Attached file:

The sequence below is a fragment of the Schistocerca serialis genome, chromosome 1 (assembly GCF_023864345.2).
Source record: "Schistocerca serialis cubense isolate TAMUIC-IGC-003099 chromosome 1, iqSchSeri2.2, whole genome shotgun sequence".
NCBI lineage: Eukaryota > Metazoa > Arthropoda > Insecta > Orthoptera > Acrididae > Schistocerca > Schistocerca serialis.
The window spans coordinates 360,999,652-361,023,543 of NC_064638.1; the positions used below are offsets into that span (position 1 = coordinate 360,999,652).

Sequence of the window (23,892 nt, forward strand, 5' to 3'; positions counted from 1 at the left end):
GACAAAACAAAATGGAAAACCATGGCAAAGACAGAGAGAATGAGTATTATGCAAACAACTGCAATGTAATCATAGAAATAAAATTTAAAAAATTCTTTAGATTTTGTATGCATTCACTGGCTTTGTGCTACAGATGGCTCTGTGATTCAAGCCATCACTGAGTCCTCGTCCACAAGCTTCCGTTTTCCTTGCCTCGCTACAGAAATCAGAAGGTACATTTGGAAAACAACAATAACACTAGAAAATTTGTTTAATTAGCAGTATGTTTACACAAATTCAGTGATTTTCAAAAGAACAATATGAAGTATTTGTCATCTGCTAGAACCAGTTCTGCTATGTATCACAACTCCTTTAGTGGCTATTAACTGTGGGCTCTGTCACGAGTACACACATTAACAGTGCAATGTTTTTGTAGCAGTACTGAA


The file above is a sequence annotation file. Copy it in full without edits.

The sequence below is a fragment of the Schistocerca serialis genome, chromosome 1 (assembly GCF_023864345.2).
Source record: "Schistocerca serialis cubense isolate TAMUIC-IGC-003099 chromosome 1, iqSchSeri2.2, whole genome shotgun sequence".
NCBI lineage: Eukaryota > Metazoa > Arthropoda > Insecta > Orthoptera > Acrididae > Schistocerca > Schistocerca serialis.
The window spans coordinates 360,999,652-361,023,543 of NC_064638.1; the positions used below are offsets into that span (position 1 = coordinate 360,999,652).

Sequence of the window (23,892 nt, forward strand, 5' to 3'; positions counted from 1 at the left end):
GACAAAACAAAATGGAAAACCATGGCAAAGACAGAGAGAATGAGTATTATGCAAACAACTGCAATGTAATCATAGAAATAAAATTTAAAAAATTCTTTAGATTTTGTATGCATTCACTGGCTTTGTGCTACAGATGGCTCTGTGATTCAAGCCATCACTGAGTCCTCGTCCACAAGCTTCCGTTTTCCTTGCCTCGCTACAGAAATCAGAAGGTACATTTGGAAAACAACAATAACACTAGAAAATTTGTTTAATTAGCAGTATGTTTACACAAATTCAGTGATTTTCAAAAGAACAATATGAAGTATTTGTCATCTGCTAGAACCAGTTCTGCTATGTATCACAACTCCTTTAGTGGCTATTAACTGTGGGCTCTGTCACGAGTACACACATTAACAGTGCAATGTTTTTGTAGCAGTACTGAA